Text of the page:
- Faith & Family
People are becoming more and more cynical of institutions, whether public or private, and rightfully so. On the public side, as in local government, there is a sense and belief based on previous history
that the public sector can do more in creating jobs. One recent example would be the First Source Hiring Ordinance adopted by the Miami-Dade County Commission. Its intent is to give qualified residents looking for an opportunity for work to be hired by businesses that have been awarded county contracts. Remember, those contracts are funded primarily by our tax dollars.
This is a good public policy initiative — it is definitely a good beginning. Legislation that puts people first and holds the private sector accountable in doing the right thing should always be applauded. However, there is an overwhelming distrust of the private sector that perhaps stems from a rational reaction to poor institutional business practices or a general reluctance of companies that make profits to subsequently reinvest into the community. There is a tremendous private sector investment that has been going on for the last 15 years in existing low- and moderate-income communities. At the same time, we have seen the private sector adopt a model of doing business in these areas which has produced a radical disparity of income and business inequality and a decline in social mobility. It is a known fact that when government supports public policy that encourages equitable and cost-effective reinvestment in human capital, it provides sustainable growth that impacts income and business development.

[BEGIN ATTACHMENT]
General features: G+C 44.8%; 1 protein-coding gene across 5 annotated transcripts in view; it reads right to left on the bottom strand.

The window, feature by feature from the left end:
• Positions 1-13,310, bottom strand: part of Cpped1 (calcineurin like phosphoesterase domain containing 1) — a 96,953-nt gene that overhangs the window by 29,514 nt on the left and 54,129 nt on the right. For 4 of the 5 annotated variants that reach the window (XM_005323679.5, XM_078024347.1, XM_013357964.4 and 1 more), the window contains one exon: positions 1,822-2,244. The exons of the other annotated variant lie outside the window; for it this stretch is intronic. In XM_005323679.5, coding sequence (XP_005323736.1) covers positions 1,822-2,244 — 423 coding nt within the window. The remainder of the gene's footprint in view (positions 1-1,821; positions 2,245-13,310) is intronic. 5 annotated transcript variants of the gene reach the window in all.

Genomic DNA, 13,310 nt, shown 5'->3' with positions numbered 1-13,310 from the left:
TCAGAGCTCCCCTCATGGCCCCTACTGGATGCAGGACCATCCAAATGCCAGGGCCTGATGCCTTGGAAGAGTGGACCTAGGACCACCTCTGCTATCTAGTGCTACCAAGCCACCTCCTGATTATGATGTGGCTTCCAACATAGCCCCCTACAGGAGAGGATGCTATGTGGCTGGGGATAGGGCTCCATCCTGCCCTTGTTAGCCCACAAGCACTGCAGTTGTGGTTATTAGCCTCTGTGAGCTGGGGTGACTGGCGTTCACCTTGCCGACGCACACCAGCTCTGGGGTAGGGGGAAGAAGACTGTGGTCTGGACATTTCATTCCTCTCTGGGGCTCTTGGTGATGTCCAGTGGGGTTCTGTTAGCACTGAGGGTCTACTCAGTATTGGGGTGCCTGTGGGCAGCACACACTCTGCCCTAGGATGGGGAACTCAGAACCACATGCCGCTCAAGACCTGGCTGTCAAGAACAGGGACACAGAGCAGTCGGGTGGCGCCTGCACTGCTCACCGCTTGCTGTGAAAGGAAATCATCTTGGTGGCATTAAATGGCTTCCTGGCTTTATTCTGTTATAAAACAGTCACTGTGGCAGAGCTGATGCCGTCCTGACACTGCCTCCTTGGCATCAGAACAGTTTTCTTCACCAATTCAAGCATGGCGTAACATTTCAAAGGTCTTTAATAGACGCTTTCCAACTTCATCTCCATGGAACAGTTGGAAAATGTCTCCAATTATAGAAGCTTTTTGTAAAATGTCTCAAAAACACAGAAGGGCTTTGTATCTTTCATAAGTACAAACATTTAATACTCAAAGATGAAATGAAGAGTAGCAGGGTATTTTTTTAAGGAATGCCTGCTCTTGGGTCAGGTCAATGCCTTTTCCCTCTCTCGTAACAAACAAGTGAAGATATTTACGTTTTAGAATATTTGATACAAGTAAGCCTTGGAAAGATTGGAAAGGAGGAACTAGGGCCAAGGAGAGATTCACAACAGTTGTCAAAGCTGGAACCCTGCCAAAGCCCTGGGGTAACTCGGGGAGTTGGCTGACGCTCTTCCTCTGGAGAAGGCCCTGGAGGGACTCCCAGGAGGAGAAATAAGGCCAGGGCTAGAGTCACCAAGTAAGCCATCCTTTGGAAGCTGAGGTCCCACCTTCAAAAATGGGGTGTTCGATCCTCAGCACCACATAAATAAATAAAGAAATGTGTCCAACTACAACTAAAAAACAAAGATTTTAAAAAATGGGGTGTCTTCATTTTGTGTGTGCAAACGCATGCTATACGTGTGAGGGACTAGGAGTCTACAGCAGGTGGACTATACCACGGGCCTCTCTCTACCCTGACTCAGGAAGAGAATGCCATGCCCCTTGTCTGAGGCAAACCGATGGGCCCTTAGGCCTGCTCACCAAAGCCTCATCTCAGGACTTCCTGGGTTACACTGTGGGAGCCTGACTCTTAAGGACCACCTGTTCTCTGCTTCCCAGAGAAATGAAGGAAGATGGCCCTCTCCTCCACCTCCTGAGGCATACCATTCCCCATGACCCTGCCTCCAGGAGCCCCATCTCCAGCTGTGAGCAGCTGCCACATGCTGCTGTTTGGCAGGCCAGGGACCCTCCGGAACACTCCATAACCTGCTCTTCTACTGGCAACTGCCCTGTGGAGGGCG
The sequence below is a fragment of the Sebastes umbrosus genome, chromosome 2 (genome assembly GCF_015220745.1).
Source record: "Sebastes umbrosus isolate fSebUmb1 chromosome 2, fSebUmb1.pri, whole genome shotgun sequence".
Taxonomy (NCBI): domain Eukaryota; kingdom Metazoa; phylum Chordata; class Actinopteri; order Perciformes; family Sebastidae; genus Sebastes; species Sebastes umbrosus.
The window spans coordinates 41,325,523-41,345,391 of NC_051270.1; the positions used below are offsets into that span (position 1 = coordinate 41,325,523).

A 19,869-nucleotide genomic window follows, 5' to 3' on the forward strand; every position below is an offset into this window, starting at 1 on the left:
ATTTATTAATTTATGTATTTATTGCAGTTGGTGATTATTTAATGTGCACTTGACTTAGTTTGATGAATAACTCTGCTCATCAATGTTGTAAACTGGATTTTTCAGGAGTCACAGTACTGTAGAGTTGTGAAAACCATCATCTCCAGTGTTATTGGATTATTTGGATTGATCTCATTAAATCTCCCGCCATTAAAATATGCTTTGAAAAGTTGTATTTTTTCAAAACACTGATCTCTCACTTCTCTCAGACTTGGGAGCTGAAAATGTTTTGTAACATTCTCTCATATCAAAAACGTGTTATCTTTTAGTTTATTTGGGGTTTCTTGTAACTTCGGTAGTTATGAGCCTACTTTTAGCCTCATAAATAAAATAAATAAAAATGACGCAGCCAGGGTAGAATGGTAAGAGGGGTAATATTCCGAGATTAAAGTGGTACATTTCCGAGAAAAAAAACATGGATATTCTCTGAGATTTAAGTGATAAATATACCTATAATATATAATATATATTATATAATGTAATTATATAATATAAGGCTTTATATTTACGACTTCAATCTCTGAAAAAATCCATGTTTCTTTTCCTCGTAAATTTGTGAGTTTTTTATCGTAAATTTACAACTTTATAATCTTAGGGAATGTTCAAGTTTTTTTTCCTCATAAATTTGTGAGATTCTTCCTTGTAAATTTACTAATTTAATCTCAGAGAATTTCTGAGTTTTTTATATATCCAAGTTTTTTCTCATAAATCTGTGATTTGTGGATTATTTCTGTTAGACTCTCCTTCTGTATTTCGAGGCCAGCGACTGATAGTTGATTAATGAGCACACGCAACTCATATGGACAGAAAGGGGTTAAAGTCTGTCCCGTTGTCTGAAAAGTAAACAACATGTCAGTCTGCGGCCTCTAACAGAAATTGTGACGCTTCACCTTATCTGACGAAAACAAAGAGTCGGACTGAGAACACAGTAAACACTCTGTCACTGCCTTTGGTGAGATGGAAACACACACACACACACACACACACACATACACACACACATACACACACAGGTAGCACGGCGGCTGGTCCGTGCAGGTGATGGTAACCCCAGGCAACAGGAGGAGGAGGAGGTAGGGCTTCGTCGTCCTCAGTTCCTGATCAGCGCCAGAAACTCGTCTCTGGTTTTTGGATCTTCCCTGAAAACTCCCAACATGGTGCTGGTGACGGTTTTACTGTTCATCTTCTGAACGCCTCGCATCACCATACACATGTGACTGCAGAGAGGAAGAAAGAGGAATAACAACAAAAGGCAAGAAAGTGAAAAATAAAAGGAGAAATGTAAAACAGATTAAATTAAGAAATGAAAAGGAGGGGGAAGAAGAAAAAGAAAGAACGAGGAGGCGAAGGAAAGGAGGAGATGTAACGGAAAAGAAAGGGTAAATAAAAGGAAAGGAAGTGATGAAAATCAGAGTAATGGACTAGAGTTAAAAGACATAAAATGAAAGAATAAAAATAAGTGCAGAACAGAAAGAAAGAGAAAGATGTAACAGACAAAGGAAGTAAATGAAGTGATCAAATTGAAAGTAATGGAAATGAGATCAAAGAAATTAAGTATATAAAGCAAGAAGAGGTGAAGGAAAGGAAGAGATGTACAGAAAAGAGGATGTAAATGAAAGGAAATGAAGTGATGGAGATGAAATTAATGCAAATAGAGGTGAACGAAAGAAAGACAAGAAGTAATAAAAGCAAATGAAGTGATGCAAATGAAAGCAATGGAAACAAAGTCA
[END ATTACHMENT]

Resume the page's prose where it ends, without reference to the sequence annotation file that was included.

By Henry Crespo Sr.
Miami Times Contributor